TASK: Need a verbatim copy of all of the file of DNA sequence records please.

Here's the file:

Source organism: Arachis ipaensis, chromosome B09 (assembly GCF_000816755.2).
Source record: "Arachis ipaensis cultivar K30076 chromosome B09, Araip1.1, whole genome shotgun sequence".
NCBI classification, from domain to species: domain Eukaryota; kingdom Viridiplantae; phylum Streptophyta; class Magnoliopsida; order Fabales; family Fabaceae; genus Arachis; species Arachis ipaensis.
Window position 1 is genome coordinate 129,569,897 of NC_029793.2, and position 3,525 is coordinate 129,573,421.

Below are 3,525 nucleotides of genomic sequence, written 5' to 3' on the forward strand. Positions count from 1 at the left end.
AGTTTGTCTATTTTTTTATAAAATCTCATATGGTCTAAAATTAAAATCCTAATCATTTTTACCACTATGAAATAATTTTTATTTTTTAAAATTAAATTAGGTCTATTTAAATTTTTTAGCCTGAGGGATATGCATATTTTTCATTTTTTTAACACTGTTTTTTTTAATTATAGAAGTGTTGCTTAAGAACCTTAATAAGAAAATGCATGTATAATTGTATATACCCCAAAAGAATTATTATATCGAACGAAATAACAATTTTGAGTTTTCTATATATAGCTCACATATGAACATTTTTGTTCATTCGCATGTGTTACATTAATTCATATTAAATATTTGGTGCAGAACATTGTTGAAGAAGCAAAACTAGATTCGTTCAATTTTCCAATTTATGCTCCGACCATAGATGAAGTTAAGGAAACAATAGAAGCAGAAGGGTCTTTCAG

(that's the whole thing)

Source organism: Arachis ipaensis, chromosome B09 (assembly GCF_000816755.2).
Source record: "Arachis ipaensis cultivar K30076 chromosome B09, Araip1.1, whole genome shotgun sequence".
NCBI classification, from domain to species: domain Eukaryota; kingdom Viridiplantae; phylum Streptophyta; class Magnoliopsida; order Fabales; family Fabaceae; genus Arachis; species Arachis ipaensis.
Window position 1 is genome coordinate 129,569,897 of NC_029793.2, and position 3,525 is coordinate 129,573,421.

Below are 3,525 nucleotides of genomic sequence, written 5' to 3' on the forward strand. Positions count from 1 at the left end.
AGTTTGTCTATTTTTTTATAAAATCTCATATGGTCTAAAATTAAAATCCTAATCATTTTTACCACTATGAAATAATTTTTATTTTTTAAAATTAAATTAGGTCTATTTAAATTTTTTAGCCTGAGGGATATGCATATTTTTCATTTTTTTAACACTGTTTTTTTTAATTATAGAAGTGTTGCTTAAGAACCTTAATAAGAAAATGCATGTATAATTGTATATACCCCAAAAGAATTATTATATCGAACGAAATAACAATTTTGAGTTTTCTATATATAGCTCACATATGAACATTTTTGTTCATTCGCATGTGTTACATTAATTCATATTAAATATTTGGTGCAGAACATTGTTGAAGAAGCAAAACTAGATTCGTTCAATTTTCCAATTTATGCTCCGACCATAGATGAAGTTAAGGAAACAATAGAAGCAGAAGGGTCTTTCAG